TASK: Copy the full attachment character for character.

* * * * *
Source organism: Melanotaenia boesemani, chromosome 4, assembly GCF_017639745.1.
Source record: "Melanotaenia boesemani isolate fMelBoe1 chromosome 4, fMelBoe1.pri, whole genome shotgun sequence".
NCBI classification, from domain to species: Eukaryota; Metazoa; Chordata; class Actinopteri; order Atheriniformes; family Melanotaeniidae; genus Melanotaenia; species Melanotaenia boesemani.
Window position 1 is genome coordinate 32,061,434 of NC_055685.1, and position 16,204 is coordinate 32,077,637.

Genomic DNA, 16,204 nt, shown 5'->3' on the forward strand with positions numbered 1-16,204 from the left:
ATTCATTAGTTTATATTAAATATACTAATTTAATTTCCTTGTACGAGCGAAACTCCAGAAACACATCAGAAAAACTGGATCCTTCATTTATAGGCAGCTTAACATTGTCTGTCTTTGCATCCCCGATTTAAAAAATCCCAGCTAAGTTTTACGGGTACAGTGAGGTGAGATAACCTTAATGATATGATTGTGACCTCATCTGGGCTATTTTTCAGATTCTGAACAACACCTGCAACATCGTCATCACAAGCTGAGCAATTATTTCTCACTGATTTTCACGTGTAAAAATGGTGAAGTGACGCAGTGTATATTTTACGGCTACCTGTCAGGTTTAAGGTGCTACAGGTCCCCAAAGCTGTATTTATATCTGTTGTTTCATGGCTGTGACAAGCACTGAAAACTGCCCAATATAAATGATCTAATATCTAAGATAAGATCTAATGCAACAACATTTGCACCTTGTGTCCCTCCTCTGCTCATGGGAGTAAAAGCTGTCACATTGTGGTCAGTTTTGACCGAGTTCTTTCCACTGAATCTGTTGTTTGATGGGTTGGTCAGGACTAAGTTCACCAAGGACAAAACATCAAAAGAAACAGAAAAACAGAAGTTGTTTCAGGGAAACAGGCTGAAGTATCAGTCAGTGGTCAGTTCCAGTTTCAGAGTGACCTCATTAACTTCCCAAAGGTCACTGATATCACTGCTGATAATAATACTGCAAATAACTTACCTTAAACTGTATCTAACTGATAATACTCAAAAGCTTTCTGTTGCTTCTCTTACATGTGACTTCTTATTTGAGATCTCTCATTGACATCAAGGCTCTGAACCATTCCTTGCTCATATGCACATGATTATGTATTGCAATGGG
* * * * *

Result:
Source organism: Melanotaenia boesemani, chromosome 4, assembly GCF_017639745.1.
Source record: "Melanotaenia boesemani isolate fMelBoe1 chromosome 4, fMelBoe1.pri, whole genome shotgun sequence".
NCBI classification, from domain to species: Eukaryota; Metazoa; Chordata; class Actinopteri; order Atheriniformes; family Melanotaeniidae; genus Melanotaenia; species Melanotaenia boesemani.
Window position 1 is genome coordinate 32,061,434 of NC_055685.1, and position 16,204 is coordinate 32,077,637.

Genomic DNA, 16,204 nt, shown 5'->3' on the forward strand with positions numbered 1-16,204 from the left:
ATTCATTAGTTTATATTAAATATACTAATTTAATTTCCTTGTACGAGCGAAACTCCAGAAACACATCAGAAAAACTGGATCCTTCATTTATAGGCAGCTTAACATTGTCTGTCTTTGCATCCCCGATTTAAAAAATCCCAGCTAAGTTTTACGGGTACAGTGAGGTGAGATAACCTTAATGATATGATTGTGACCTCATCTGGGCTATTTTTCAGATTCTGAACAACACCTGCAACATCGTCATCACAAGCTGAGCAATTATTTCTCACTGATTTTCACGTGTAAAAATGGTGAAGTGACGCAGTGTATATTTTACGGCTACCTGTCAGGTTTAAGGTGCTACAGGTCCCCAAAGCTGTATTTATATCTGTTGTTTCATGGCTGTGACAAGCACTGAAAACTGCCCAATATAAATGATCTAATATCTAAGATAAGATCTAATGCAACAACATTTGCACCTTGTGTCCCTCCTCTGCTCATGGGAGTAAAAGCTGTCACATTGTGGTCAGTTTTGACCGAGTTCTTTCCACTGAATCTGTTGTTTGATGGGTTGGTCAGGACTAAGTTCACCAAGGACAAAACATCAAAAGAAACAGAAAAACAGAAGTTGTTTCAGGGAAACAGGCTGAAGTATCAGTCAGTGGTCAGTTCCAGTTTCAGAGTGACCTCATTAACTTCCCAAAGGTCACTGATATCACTGCTGATAATAATACTGCAAATAACTTACCTTAAACTGTATCTAACTGATAATACTCAAAAGCTTTCTGTTGCTTCTCTTACATGTGACTTCTTATTTGAGATCTCTCATTGACATCAAGGCTCTGAACCATTCCTTGCTCATATGCACATGATTATGTATTGCAATGGG